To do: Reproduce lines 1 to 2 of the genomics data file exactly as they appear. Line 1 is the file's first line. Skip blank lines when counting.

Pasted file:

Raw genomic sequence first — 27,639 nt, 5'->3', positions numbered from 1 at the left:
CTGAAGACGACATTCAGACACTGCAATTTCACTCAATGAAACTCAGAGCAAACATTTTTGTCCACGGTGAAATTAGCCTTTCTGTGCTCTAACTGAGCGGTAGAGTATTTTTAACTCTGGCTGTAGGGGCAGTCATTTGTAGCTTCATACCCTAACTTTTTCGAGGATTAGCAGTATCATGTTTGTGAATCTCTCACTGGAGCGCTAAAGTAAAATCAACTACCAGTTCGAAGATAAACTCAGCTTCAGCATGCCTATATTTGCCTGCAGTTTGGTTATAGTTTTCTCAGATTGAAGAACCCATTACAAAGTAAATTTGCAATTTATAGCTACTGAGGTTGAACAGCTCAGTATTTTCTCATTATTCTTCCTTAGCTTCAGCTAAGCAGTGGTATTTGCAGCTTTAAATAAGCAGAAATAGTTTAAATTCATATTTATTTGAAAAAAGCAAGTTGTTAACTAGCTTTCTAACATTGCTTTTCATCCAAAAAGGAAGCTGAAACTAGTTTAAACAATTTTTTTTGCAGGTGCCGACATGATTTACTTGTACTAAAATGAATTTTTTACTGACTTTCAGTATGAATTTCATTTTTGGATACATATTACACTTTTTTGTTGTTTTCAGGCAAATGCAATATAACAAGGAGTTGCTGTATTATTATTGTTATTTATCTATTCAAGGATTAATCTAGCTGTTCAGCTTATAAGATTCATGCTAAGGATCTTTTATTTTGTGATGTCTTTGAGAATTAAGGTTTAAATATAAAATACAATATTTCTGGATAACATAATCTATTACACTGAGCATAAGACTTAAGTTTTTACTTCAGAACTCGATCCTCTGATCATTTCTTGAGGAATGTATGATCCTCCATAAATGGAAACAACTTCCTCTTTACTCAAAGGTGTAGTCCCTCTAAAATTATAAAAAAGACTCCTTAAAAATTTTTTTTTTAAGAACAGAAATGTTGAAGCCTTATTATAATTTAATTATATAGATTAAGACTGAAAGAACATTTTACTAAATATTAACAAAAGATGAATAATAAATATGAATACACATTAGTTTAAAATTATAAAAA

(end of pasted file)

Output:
Raw genomic sequence first — 27,639 nt, 5'->3', positions numbered from 1 at the left:
CTGAAGACGACATTCAGACACTGCAATTTCACTCAATGAAACTCAGAGCAAACATTTTTGTCCACGGTGAAATTAGCCTTTCTGTGCTCTAACTGAGCGGTAGAGTATTTTTAACTCTGGCTGTAGGGGCAGTCATTTGTAGCTTCATACCCTAACTTTTTCGAGGATTAGCAGTATCATGTTTGTGAATCTCTCACTGGAGCGCTAAAGTAAAATCAACTACCAGTTCGAAGATAAACTCAGCTTCAGCATGCCTATATTTGCCTGCAGTTTGGTTATAGTTTTCTCAGATTGAAGAACCCATTACAAAGTAAATTTGCAATTTATAGCTACTGAGGTTGAACAGCTCAGTATTTTCTCATTATTCTTCCTTAGCTTCAGCTAAGCAGTGGTATTTGCAGCTTTAAATAAGCAGAAATAGTTTAAATTCATATTTATTTGAAAAAAGCAAGTTGTTAACTAGCTTTCTAACATTGCTTTTCATCCAAAAAGGAAGCTGAAACTAGTTTAAACAATTTTTTTTGCAGGTGCCGACATGATTTACTTGTACTAAAATGAATTTTTTACTGACTTTCAGTATGAATTTCATTTTTGGATACATATTACACTTTTTTGTTGTTTTCAGGCAAATGCAATATAACAAGGAGTTGCTGTATTATTATTGTTATTTATCTATTCAAGGATTAATCTAGCTGTTCAGCTTATAAGATTCATGCTAAGGATCTTTTATTTTGTGATGTCTTTGAGAATTAAGGTTTAAATATAAAATACAATATTTCTGGATAACATAATCTATTACACTGAGCATAAGACTTAAGTTTTTACTTCAGAACTCGATCCTCTGATCATTTCTTGAGGAATGTATGATCCTCCATAAATGGAAACAACTTCCTCTTTACTCAAAGGTGTAGTCCCTCTAAAATTATAAAAAAGACTCCTTAAAAATTTTTTTTTTAAGAACAGAAATGTTGAAGCCTTATTATAATTTAATTATATAGATTAAGACTGAAAGAACATTTTACTAAATATTAACAAAAGATGAATAATAAATATGAATACACATTAGTTTAAAATTATAAAAA